Unfortunately, very few of the early rugs survived. Those that did are now housed in major museums or famous private collections. Almost all antique rugs available in the market today date back to the last quarter of the 19th century or later when rugs became popular in the West and the rug industry experienced a commercial rebirth across the region. This includes the rugs from long-established centers such as Persian Kerman, Kashan, Turkish Oushak, and Chinese Ningxia, or famous tribes, as well as the rugs from new ventures at that time, such as Persian Serapi, Heriz, and Sultanabad, or Chinese art deco rugs. While they clearly influenced each other throughout the ages, each region and tribe developed its own weaving tradition and vocabulary of motifs and colors. The basic forms and patterns were relatively unchanged since before the 18th century and remained fairly limited, a testimony to the difficulty of creating designs that are suitable for rugs on one hand, and the constraints of this medium on the other.
Rug weaving has been practiced for many centuries in Persia and the East, although we do not know exactly where, when, and how it developed. The oldest carpet known, the so-called Pazyryk carpet, is dated back to 500 B.C. and is quite sophisticated in design and technique. It was discovered in the tomb of a Scythian prince in Siberia, a considerable distance from its likely place of origin, suggesting that rugs were already a known commodity at that time. Tools suspected to have been used for carpet weaving have been dated as far back as the 2nd and 3rd millenium B.C.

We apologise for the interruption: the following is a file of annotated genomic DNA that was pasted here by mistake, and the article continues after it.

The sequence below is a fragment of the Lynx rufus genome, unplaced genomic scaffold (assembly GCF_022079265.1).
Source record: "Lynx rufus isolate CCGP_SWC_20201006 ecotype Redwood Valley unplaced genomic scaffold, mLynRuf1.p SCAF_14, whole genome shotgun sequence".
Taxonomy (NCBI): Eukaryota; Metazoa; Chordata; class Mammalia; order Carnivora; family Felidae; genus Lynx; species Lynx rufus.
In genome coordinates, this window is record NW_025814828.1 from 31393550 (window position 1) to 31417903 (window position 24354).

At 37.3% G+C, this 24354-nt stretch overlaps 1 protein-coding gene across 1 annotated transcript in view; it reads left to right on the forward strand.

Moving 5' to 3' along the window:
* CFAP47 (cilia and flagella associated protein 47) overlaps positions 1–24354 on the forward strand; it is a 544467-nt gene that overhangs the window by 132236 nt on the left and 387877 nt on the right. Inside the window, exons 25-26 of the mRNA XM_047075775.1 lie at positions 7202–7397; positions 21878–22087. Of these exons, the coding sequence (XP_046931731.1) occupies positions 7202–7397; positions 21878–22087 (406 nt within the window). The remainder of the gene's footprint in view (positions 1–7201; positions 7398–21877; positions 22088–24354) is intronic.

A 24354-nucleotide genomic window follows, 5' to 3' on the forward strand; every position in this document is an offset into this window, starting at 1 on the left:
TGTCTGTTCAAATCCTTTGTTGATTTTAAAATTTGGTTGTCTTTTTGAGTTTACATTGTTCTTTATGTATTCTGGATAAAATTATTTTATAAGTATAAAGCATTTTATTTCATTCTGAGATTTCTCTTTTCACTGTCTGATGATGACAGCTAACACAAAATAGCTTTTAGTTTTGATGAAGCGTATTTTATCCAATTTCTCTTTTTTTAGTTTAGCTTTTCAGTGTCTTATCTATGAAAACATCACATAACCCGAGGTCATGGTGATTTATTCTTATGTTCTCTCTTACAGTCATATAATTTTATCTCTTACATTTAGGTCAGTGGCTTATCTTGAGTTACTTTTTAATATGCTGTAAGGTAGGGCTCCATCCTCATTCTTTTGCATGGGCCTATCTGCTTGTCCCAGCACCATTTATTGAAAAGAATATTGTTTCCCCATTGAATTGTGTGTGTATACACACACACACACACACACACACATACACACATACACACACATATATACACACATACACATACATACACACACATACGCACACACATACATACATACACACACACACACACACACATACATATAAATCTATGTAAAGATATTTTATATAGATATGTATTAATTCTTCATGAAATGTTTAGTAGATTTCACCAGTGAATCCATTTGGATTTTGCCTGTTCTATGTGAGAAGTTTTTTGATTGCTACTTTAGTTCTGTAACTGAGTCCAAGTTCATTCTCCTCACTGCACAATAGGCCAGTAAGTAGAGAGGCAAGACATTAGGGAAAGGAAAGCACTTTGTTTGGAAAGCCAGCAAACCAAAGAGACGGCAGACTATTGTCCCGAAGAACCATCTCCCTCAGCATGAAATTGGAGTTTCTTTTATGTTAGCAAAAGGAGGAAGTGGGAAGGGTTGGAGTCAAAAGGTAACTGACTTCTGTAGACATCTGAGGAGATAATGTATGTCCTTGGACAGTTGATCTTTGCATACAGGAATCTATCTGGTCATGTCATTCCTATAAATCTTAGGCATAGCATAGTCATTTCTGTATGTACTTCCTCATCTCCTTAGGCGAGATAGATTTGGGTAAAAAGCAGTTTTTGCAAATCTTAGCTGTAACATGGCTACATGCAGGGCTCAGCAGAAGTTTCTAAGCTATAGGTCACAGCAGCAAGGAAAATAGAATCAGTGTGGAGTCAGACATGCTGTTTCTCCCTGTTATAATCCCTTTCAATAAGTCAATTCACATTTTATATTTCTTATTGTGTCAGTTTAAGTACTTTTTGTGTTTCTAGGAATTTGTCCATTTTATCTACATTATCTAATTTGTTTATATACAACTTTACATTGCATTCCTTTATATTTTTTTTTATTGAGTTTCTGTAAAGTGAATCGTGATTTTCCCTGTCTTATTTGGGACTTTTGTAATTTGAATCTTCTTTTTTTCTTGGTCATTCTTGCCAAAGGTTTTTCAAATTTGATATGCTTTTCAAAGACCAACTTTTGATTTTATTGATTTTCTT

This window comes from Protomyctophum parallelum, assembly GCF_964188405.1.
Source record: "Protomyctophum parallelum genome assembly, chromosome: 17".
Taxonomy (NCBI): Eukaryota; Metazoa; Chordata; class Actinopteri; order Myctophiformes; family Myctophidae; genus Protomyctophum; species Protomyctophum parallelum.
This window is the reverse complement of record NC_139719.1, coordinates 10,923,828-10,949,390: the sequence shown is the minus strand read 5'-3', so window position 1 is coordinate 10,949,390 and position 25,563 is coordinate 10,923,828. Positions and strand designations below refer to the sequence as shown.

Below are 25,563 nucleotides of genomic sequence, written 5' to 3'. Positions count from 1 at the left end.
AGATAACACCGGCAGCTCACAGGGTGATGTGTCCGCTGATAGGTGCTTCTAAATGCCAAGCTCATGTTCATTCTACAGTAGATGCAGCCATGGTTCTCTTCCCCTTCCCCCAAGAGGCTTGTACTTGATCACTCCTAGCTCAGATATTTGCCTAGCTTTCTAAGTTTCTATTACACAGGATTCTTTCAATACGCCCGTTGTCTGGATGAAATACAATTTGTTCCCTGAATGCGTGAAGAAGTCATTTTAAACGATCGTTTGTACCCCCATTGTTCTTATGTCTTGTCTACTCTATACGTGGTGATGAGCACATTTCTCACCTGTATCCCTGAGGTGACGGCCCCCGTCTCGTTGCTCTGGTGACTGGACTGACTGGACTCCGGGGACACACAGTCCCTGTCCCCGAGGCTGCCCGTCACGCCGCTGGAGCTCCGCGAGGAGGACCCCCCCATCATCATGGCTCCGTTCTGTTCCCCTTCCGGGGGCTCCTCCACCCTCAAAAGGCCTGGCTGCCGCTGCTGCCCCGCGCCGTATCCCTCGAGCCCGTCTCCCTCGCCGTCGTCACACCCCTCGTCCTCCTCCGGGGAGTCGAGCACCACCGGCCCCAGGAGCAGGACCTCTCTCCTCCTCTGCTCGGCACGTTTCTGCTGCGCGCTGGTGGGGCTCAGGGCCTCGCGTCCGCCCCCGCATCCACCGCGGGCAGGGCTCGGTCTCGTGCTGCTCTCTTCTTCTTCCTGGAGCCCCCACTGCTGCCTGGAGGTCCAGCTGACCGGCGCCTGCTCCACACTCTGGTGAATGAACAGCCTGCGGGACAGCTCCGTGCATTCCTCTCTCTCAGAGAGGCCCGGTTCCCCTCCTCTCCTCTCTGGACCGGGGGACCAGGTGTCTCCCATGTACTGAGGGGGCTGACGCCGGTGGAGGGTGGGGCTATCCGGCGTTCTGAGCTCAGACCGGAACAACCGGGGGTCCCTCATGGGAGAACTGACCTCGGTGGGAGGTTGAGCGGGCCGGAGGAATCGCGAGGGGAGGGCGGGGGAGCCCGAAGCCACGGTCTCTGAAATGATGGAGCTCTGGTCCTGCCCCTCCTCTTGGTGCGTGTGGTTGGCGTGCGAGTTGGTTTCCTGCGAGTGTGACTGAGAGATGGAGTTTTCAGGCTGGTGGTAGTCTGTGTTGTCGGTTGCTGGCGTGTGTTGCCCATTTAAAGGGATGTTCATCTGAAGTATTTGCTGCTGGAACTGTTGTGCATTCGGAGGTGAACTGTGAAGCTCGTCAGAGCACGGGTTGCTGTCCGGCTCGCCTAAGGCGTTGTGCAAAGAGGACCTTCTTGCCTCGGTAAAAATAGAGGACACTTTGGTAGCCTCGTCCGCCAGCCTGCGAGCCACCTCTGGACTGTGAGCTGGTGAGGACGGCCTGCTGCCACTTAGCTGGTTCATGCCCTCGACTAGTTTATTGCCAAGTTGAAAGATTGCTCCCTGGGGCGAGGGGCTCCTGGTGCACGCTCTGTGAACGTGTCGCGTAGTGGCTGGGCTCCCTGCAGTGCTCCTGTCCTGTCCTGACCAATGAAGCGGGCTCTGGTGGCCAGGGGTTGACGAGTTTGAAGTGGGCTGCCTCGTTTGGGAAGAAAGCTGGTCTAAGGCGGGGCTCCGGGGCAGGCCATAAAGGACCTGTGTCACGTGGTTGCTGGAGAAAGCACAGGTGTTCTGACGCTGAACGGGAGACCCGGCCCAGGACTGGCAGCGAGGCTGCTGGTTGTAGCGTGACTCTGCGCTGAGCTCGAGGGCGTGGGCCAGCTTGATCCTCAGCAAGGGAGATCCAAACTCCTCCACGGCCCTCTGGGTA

Historical records show that rug weaving was prevalent throughout the middle ages, notably in Sassanid Persia (3rd -7th century), under Islamic influence during the Seljuks reign (11th-13th century), the Mamluk dynasty in Egypt and Syria up until the turn of the 16th century, the Ottoman empire from the 14th century, the Mughal dynasty in india in the 15th century, and as far west as Spain.
Rugs were offered as gifts and tribute on diplomatic missions, and were acquired through trade or plunder. Stories tell of rulers who upon seeing these products brought in master weavers from afar to establish workshops on their territory. By the seventeenth century, rugs were produced in different corners of Anatolia, Persia, China, Caucasus, and India, and by a multitude of nomadic tribes.
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Early rugs were woven by households in villages or tribes for their personal use or by specialized workshops that catered to royal courts and the aristocracy. The former were generally woven on rudimentary looms and were smaller in size, more primitive in design, and somewhat looser in structure, although some can be very fine. For many collectors, these "village" and "tribal" rugs are more genuine as they are instilled with uncontrived personal expression and cultural tradition. As such they can be masterpieces in their own right. As demand expanded at the end of the nineteenth century, these rugs were also produced for commerce on a large scale and in a variety of forms, although rarely in large sizes.
In contrast, antique rugs produced in workshops, or "city" rugs, were woven on advanced looms usually with the help of a blueprint elaborated by expert designers. These rugs could be of any dimensions, and they usually were more formal without kinks or asymmetries, and employed a fine, tightly packed weave and more uniform dyes.